"You've come a long way baby." As Independence celebrates its 175th birthday this year that statement keeps rolling around in my head. The phrase is reminiscent of an advertising slogan for a cigarette company in the 1970s. I recall in 1976, as our nation was preparing for its bicentennial, my elementary school had a contest. My mother convinced me I should borrow that tag line and surround it with a collage of pictures of America. Now, I love my Mom and always considered her one of the smartest people I knew. Right up to her passing two years ago she was one of the first people I went to for advice. Mom might have missed the mark on my bicentennial project, though. I don't know if it was the cigarette slogan or the edgy ad campaign it was part of, but I recall it was not well-received. Regardless, the phrase has popped back into my head of late.
We really have come a long way. Imagine it's 1840 and a new county is created by splitting Campbell County. To celebrate their newfound freedom, the small community, originally known as Crewitts Creek, renames itself Independence. A couple years later, the block around the new Courthouse was incorporated. Subsequently, that Courthouse burned down and the one we enjoy today was rebuilt on the site more than 100 years ago. When my house was built in 1887, the neighborhood was already thriving, as evidenced by a map on the City's website which depicts the Independence Magisterial District, circa 1880.
Fast forward another 60 years and take a look at all the hustle and bustle yourselves. There's a great video of Independence, circa 1938, on YouTube. Google "Independence Kentucky 1938" and you'll see the action. Great downtown shots include the old Independence High School (now an apartment and office building between Marathon and B&B Auto Repair), and school buses unloading at the newly opened Simon Kenton High School. Thanks to longtime Independence Postmaster Robert West for saving it and Steve Kitchen for restoring and uploading it. Jump to 1960. Not-so-sleepy little Independence grows when portions of the east side of town are annexed, including the Cherokee area. Then came westward expansion. The Beechgrove area was annexed in the 1970s and we reached the Boone County line by the mid-1980s. In the 1990s even more people wanted to live here, thus prompting more subdivisions to be built.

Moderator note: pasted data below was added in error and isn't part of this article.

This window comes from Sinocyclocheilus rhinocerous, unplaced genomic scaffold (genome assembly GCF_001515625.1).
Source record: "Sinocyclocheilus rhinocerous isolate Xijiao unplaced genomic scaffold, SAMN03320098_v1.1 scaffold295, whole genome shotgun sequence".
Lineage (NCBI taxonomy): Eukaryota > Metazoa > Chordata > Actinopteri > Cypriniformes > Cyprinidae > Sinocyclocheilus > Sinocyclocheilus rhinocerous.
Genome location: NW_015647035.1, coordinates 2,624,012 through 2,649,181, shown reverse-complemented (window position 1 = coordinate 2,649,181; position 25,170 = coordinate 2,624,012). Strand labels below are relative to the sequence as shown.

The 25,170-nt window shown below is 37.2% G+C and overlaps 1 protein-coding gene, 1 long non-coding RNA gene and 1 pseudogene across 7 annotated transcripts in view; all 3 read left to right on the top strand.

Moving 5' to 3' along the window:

Now here we are, more than 26,000 people living in one of the largest cities geographically in the Commonwealth. We're still a small town at heart though, or as I like to put it, Mayberry on steroids. I coined this phrase a while ago and still see evidence of it regularly. Most recently at our Memorial Day parade. A half hour before parade time, the route was packed with folks decked out in red, white and blue and waving flags. That same multitude went completely silent as the American Legion Honor Guard stopped at each cemetery, fired a 21-gun salute and played taps to remember our fallen heroes. Just one more example of having small-town flair – and class.
I tell you this to remind you that you're part of something big, something deep-rooted and an integral part of something great. At the end of the day, all that is great about our community comes down to the people who live here, both past and present. So whether you're part of one of the old Independence families whose names can be found on street signs throughout the county, those in the middle who shopped at Riley's Market and looked forward to the Fireman's Picnic at the end of July, or one of the many transplants who more recently chose to call Independence home, I thank you. You've come a long way baby and I'm sure enjoying my small part of the ride. So let me personally invite each of you to the birthday party on June 30th and July 1st!
Mayor Chris Reinersman